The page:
School of Medicine Publications and Presentations

Association Of Brain Arterial Diameters With Demographic And Anatomical Factors In A Multinational Pooled Analysis Of Cohort Studies

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Conference Proceeding

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Objectives: Brain arterial dilation is an increasingly recognized cerebrovascular disease marker. However, demographic and anatomical factors may influence brain arterial diameters within the normal spectrum. We hypothesize that age, sex, height, total cranial volume (TCV) and fetal posterior cerebral arteries (fPCA) presence correlate with brain arterial diameters across diverse populations.

Methods: We included participants with available time-of-flight MRA from 9 cohort studies across the United States (4), Ecuador (1), Venezuela (1), South Africa (1) and Singapore (2). Arterial diameters of the basilar artery (BA), cavernous internal carotid arteries (ICAs) and middle cerebral arteries (MCAs) were measured using LKEB Automated Vessel Analysis (LAVA) software. Linear regression models were fitted to assess the association between brain arterial diameters and exposures. The R-squared was calculated to assess the extent of brain arterial diameter variation explained by the variables studied.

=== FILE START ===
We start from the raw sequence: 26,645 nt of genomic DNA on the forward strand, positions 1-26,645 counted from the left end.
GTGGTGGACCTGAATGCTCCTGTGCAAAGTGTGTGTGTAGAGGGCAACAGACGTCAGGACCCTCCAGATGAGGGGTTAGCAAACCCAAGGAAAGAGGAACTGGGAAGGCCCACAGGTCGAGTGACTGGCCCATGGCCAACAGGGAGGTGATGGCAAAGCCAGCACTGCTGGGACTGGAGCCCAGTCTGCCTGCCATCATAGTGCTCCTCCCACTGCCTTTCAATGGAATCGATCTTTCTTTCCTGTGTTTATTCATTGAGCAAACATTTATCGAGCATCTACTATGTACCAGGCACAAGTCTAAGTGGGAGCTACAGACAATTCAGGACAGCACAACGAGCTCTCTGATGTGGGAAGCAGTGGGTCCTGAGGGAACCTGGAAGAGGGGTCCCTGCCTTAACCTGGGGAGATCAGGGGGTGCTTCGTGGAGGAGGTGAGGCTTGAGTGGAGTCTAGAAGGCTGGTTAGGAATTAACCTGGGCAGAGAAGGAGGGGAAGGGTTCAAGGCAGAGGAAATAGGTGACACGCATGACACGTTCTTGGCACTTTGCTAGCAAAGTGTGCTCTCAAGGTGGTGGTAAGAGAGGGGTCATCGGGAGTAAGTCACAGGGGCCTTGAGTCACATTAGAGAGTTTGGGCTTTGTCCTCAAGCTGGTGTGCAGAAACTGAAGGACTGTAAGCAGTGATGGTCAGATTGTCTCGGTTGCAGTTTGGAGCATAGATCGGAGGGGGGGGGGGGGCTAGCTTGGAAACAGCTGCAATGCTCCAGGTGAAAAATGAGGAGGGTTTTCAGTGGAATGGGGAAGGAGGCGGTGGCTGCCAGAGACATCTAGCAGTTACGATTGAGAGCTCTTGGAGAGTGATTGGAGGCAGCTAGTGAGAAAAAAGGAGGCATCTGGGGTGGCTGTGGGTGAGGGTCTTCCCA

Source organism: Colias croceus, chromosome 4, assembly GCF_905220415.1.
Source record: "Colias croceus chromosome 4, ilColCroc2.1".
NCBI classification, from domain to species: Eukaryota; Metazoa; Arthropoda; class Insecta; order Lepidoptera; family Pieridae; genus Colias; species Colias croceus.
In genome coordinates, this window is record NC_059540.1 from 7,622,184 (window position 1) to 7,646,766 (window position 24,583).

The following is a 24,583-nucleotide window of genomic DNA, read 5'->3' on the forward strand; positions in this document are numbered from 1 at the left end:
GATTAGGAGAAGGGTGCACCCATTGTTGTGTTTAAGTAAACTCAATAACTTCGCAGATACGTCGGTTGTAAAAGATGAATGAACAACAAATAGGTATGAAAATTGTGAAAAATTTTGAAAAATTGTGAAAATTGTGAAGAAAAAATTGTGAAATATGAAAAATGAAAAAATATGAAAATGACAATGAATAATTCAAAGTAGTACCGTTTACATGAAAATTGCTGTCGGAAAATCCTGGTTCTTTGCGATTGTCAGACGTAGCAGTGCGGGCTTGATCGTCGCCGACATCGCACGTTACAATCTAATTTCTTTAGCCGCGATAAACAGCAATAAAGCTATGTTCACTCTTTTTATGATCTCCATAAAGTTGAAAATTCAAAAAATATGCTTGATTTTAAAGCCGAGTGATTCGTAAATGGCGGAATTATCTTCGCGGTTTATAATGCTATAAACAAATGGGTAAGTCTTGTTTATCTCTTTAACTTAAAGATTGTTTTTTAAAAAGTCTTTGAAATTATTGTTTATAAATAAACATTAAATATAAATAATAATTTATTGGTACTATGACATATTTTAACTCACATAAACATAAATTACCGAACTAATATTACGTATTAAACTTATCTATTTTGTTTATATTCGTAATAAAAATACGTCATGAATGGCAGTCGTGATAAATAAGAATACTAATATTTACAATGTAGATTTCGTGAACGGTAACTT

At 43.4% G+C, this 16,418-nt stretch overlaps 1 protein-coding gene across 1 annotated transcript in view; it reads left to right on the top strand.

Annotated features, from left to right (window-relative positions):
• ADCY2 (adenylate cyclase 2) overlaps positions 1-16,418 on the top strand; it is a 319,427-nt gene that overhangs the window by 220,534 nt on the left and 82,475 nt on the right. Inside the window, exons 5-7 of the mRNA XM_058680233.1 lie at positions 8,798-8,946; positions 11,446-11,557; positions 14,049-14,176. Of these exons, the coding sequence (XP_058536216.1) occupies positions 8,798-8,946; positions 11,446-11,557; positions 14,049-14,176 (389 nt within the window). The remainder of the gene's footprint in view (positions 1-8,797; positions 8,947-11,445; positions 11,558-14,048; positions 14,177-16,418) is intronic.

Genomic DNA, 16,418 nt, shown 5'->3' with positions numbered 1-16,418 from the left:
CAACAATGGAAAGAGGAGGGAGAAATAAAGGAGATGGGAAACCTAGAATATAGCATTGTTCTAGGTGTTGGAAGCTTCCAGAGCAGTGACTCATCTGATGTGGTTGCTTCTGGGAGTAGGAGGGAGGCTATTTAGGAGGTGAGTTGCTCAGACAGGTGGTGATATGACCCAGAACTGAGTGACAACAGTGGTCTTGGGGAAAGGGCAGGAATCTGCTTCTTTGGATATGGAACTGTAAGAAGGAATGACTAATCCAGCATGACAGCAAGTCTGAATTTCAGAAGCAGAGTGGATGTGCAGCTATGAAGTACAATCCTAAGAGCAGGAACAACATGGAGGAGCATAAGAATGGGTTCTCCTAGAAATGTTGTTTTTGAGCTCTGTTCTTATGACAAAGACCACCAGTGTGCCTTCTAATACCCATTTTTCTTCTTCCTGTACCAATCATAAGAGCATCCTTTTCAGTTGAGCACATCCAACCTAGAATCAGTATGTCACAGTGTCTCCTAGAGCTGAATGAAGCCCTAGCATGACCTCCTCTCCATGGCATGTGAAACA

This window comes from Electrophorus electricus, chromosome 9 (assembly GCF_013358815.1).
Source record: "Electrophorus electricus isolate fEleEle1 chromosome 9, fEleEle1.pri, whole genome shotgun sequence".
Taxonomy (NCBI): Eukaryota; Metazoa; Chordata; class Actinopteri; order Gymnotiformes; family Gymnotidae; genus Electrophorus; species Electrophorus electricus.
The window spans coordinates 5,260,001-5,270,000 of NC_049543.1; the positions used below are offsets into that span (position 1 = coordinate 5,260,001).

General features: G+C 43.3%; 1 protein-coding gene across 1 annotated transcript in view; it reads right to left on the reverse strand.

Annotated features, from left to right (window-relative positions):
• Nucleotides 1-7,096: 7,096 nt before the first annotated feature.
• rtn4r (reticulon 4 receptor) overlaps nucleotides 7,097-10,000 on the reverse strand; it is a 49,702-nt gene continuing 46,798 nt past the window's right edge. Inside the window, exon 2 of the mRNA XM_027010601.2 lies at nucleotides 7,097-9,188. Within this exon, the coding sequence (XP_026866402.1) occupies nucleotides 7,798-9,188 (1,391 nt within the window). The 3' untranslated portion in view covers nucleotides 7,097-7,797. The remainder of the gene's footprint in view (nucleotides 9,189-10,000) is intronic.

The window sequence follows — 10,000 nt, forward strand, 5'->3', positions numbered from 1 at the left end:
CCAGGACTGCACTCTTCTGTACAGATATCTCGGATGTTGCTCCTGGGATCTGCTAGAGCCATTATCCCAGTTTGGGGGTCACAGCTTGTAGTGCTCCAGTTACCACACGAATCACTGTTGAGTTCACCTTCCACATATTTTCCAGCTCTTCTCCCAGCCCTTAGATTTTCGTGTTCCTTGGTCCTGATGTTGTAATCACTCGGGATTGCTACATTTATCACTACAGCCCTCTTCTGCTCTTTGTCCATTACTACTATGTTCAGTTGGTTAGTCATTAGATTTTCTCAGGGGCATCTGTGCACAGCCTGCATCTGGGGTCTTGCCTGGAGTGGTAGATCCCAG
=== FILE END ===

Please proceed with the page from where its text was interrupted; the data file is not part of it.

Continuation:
Results: The sample included 6,269 participants (mean age 68 years; 42% men). Unilateral fPCA was found in 12.6% and bilateral fPCAs in 3.0%. Older age, male sex and TCV were uniformly correlated with larger BA, ICA and MCA diameters (Table). Unilateral and bilateral fPCAs showed a negative correlation with BA diameter and a positive correlation with ICA diameters in a dose-dependent manner. Models fitted for age, sex, TCV, and fPCA presence explained on average 24, 16 and 12 % of the BA, ICAs and MCA diameter interindividual variation, respectively. Using height instead of TCV decreased the R-squared by 2% on average.

Conclusions: In this pooled analysis of cohort studies, we found brain arterial diameters consistently correlate with age, sex, TCV and fPCA presence. These factors should be considered to define abnormal arterial diameter cut-offs across populations. If resources are limited or if bedside applicability is desired, height could be used instead of TCV.


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Office of Human Genetics